Nuclear power is on the verge of a remarkable comeback. It's been three decades since an American utility ordered a nuclear plant, but 35 new reactors are now in the planning stage. The byzantine regulatory process that helped paralyze the industry for a generation has been streamlined. There hasn't been a serious nuclear accident in the U.S. since the Three Mile Island meltdown in 1979. And no-nukes politics has become a distant memory. It was a sign of the times when John McCain ridiculed Barack Obama for opposing nuclear energy--and the allegation wasn't even true. "There's only a very small minority in Congress that still opposes nuclear power," says Alex Flint, the top lobbyist at the Nuclear Energy Institute (NEI). "That's quite a change."
So how should we produce our juice? The answer may sound a bit unsatisfying: more wind, less coal but mostly the same electricity sources we're using, until something better comes along. The key will be reducing demand through energy efficiency and conservation. Most efficiency improvements have been priced at 1¢ to 3¢ per kilowatt-hour, while new nuclear energy is on track to cost 15¢ to 20¢ per kilowatt-hour. And no nuclear plant has ever been completed on budget.
It appears that the author's conclusions were influenced by our old friend Amory Lovins:
Energy maven Amory Lovins has calculated that, overall, new nuclear wattage would cost more than twice as much as coal or gas and nearly three times as much as wind--and that calculation was made before nuclear-construction costs exploded.Indeed, he provides plenty of unreferenced RMI talking points [link mine]:
A Warren Buffett--owned company has scrapped plans for an Idaho nuclear plant; banks and bond-rating agencies are skeptical as well. In fact, renewables attracted $71 billion globally in private capital during 2007 while nukes got zero. The reactors under construction around the world are all government-financed. "I have to keep explaining: France and China are not capitalist countries!" says Congressman Ed Markey, an antinuclear Massachusetts Democrat. "Nobody wants to put their own money into this so-called renaissance--just ours."Of course, the truth behind this is rather more complex. Buffett dropped his plans to build a plant in Idaho--only to turn around and buy Constellation, which owns five reactors and is planning to build more, beginning with Calvert Cliffs 3 in Maryland. Investment in nukes is definitely non-zero, as is evidenced by companies such as Hyperion and NuScale, among others. This also makes it sound as if renewables are never financed with government funds, when it's clear from the renewble industry's own lobbying that they lead a hand-to-mouth existence on the basis of government subsidies. Take, for instance, this Time piece from a few months ago:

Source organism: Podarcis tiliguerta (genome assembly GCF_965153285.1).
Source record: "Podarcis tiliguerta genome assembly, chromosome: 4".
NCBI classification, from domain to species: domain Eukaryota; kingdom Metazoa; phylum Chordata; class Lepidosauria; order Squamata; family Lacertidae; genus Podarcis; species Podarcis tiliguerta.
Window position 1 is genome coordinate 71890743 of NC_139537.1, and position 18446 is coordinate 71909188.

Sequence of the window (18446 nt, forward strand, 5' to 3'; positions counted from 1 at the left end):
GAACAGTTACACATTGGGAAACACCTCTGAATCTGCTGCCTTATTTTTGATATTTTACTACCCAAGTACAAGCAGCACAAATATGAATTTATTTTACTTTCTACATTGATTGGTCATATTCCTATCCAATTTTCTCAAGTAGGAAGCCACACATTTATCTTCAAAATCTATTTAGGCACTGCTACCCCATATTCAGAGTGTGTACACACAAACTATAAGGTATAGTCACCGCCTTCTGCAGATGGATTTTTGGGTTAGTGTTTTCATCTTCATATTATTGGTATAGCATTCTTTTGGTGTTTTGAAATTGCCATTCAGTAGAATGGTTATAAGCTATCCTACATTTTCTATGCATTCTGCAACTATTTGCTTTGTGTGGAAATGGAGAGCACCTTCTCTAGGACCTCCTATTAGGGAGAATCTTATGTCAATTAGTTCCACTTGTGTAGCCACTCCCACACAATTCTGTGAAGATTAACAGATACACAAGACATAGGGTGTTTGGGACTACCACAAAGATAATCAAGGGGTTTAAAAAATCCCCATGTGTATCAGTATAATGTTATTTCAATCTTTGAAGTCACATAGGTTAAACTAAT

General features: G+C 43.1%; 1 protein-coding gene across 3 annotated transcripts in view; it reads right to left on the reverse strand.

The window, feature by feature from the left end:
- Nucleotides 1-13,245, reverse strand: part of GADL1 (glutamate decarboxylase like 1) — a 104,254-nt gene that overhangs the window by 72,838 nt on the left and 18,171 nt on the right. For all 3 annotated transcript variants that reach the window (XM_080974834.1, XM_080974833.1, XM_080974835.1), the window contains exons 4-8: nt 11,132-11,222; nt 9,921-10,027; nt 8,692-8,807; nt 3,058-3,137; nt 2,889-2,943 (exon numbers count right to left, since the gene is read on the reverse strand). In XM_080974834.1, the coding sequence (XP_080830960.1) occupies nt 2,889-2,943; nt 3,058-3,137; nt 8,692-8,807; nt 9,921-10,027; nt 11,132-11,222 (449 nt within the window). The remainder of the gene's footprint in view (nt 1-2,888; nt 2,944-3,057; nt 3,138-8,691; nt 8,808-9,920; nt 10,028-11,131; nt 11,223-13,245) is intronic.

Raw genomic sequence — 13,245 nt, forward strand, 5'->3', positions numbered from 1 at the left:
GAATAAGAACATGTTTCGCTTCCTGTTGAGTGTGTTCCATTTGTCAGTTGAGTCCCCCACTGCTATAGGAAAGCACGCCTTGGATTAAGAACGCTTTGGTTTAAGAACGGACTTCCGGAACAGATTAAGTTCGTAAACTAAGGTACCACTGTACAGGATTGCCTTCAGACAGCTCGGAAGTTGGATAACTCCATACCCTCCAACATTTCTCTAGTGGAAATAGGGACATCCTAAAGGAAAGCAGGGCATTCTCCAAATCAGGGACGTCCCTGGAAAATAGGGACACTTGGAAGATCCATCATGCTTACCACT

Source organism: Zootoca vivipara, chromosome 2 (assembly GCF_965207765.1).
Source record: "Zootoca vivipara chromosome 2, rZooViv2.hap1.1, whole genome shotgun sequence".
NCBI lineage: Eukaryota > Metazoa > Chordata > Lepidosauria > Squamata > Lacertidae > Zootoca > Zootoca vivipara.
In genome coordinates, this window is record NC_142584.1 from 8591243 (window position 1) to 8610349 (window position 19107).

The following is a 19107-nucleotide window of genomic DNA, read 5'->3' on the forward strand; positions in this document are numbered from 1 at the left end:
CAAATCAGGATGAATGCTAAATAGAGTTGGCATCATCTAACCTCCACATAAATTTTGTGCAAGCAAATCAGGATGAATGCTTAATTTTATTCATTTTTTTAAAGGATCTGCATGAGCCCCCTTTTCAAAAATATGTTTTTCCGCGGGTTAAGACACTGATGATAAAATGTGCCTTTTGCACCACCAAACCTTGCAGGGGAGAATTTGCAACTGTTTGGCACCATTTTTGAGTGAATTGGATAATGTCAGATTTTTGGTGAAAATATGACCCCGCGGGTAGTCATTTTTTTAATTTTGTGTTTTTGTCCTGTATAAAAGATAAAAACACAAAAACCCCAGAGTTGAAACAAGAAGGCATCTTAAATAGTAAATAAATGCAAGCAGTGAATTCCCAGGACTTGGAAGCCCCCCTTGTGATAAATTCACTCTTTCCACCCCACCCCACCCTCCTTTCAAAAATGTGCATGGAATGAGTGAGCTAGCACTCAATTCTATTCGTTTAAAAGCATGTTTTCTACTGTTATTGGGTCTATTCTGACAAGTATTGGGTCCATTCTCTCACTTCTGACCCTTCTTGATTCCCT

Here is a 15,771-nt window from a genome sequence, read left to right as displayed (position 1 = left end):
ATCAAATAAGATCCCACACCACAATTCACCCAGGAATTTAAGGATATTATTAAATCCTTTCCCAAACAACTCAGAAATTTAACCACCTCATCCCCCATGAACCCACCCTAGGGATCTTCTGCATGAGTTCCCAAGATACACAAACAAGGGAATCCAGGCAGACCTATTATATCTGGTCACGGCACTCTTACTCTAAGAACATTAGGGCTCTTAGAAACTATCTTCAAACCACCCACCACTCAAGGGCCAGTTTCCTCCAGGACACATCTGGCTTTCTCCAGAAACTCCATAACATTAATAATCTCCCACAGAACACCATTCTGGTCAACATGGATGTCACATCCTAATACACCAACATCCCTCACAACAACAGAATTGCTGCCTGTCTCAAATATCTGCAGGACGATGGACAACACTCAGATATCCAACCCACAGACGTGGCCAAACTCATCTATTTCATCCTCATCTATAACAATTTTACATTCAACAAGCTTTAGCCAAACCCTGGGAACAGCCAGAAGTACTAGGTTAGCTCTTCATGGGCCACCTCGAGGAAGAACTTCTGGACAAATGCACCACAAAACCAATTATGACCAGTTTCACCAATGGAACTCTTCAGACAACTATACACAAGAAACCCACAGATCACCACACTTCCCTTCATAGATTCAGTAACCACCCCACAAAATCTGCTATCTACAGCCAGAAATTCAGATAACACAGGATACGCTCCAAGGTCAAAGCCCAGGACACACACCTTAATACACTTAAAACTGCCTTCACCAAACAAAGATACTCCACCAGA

In a press conference last week the leaders of the solar, wind, geothermal and hydropower industries called on Obama and the incoming Congress to look ahead. First, energy leaders asked Obama to immediately adjust the alternative-energy production credit to provide green investors with a cash rebate, rather than a tax reduction. With the economy tanking, simple tax credits — which Congress renewed in October and without which the renewable-energy industry would not survive — aren't the lure they once were for companies looking to invest in new energy projects.This gives a much more realistic picture of the situation. Worldwide, the renewables industry benefits from mandates, feed-in-tarriffs, and similar distortions that render utterly meaningless any appeal to the "wisdom of the market" in comparing new nuclear capacity and renewables in terms of gloabl investment. As the leaders of the industry themselves make clear, private investors put money into their businesses because they are a spectacular opportunity for rent-seeking. But I digress.